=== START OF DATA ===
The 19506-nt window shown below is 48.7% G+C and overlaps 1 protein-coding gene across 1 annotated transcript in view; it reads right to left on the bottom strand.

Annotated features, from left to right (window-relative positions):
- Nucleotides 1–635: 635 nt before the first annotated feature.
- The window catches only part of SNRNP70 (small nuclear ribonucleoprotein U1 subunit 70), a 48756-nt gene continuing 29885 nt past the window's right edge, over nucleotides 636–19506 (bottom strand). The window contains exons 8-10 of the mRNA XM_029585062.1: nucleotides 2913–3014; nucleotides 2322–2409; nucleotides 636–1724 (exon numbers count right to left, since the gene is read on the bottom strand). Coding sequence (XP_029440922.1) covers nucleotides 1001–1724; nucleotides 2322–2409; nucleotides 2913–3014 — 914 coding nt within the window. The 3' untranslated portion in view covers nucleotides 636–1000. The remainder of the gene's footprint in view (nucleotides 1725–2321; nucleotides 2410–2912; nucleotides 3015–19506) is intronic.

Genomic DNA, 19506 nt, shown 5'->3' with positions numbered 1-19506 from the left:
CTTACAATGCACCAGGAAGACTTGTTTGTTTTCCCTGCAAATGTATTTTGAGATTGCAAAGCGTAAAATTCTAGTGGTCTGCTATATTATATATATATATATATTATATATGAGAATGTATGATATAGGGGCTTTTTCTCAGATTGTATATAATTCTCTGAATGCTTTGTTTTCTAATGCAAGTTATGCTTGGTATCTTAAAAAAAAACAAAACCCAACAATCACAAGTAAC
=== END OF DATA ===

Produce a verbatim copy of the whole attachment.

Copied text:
The 19506-nt window shown below is 48.7% G+C and overlaps 1 protein-coding gene across 1 annotated transcript in view; it reads right to left on the bottom strand.

Annotated features, from left to right (window-relative positions):
- Nucleotides 1–635: 635 nt before the first annotated feature.
- The window catches only part of SNRNP70 (small nuclear ribonucleoprotein U1 subunit 70), a 48756-nt gene continuing 29885 nt past the window's right edge, over nucleotides 636–19506 (bottom strand). The window contains exons 8-10 of the mRNA XM_029585062.1: nucleotides 2913–3014; nucleotides 2322–2409; nucleotides 636–1724 (exon numbers count right to left, since the gene is read on the bottom strand). Coding sequence (XP_029440922.1) covers nucleotides 1001–1724; nucleotides 2322–2409; nucleotides 2913–3014 — 914 coding nt within the window. The 3' untranslated portion in view covers nucleotides 636–1000. The remainder of the gene's footprint in view (nucleotides 1725–2321; nucleotides 2410–2912; nucleotides 3015–19506) is intronic.

Genomic DNA, 19506 nt, shown 5'->3' with positions numbered 1-19506 from the left:
CTTACAATGCACCAGGAAGACTTGTTTGTTTTCCCTGCAAATGTATTTTGAGATTGCAAAGCGTAAAATTCTAGTGGTCTGCTATATTATATATATATATATATTATATATGAGAATGTATGATATAGGGGCTTTTTCTCAGATTGTATATAATTCTCTGAATGCTTTGTTTTCTAATGCAAGTTATGCTTGGTATCTTAAAAAAAAACAAAACCCAACAATCACAAGTAAC